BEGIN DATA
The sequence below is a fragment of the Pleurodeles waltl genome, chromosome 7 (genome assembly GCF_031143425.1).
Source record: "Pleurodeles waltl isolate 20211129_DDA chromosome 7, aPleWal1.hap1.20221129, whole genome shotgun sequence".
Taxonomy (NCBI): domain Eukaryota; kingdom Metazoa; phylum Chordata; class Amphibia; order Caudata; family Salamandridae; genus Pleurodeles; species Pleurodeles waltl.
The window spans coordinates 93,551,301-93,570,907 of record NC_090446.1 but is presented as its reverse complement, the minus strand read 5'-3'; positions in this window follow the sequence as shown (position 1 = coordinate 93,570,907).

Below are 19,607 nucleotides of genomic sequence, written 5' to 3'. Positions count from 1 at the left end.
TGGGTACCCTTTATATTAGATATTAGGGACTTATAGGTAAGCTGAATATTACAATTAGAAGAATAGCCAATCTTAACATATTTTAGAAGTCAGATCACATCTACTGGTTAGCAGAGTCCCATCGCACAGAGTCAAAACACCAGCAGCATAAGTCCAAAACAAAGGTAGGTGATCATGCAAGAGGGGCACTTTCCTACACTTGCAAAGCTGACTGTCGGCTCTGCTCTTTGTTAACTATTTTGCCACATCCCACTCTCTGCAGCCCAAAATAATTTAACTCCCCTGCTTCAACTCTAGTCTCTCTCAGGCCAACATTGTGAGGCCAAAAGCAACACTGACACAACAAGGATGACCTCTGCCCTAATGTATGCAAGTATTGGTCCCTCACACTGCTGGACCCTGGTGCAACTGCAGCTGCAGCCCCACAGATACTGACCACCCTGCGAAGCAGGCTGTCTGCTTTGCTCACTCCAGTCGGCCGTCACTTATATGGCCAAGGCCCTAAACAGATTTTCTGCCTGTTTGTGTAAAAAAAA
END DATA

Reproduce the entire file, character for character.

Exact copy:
The sequence below is a fragment of the Pleurodeles waltl genome, chromosome 7 (genome assembly GCF_031143425.1).
Source record: "Pleurodeles waltl isolate 20211129_DDA chromosome 7, aPleWal1.hap1.20221129, whole genome shotgun sequence".
Taxonomy (NCBI): domain Eukaryota; kingdom Metazoa; phylum Chordata; class Amphibia; order Caudata; family Salamandridae; genus Pleurodeles; species Pleurodeles waltl.
The window spans coordinates 93,551,301-93,570,907 of record NC_090446.1 but is presented as its reverse complement, the minus strand read 5'-3'; positions in this window follow the sequence as shown (position 1 = coordinate 93,570,907).

Below are 19,607 nucleotides of genomic sequence, written 5' to 3'. Positions count from 1 at the left end.
TGGGTACCCTTTATATTAGATATTAGGGACTTATAGGTAAGCTGAATATTACAATTAGAAGAATAGCCAATCTTAACATATTTTAGAAGTCAGATCACATCTACTGGTTAGCAGAGTCCCATCGCACAGAGTCAAAACACCAGCAGCATAAGTCCAAAACAAAGGTAGGTGATCATGCAAGAGGGGCACTTTCCTACACTTGCAAAGCTGACTGTCGGCTCTGCTCTTTGTTAACTATTTTGCCACATCCCACTCTCTGCAGCCCAAAATAATTTAACTCCCCTGCTTCAACTCTAGTCTCTCTCAGGCCAACATTGTGAGGCCAAAAGCAACACTGACACAACAAGGATGACCTCTGCCCTAATGTATGCAAGTATTGGTCCCTCACACTGCTGGACCCTGGTGCAACTGCAGCTGCAGCCCCACAGATACTGACCACCCTGCGAAGCAGGCTGTCTGCTTTGCTCACTCCAGTCGGCCGTCACTTATATGGCCAAGGCCCTAAACAGATTTTCTGCCTGTTTGTGTAAAAAAAA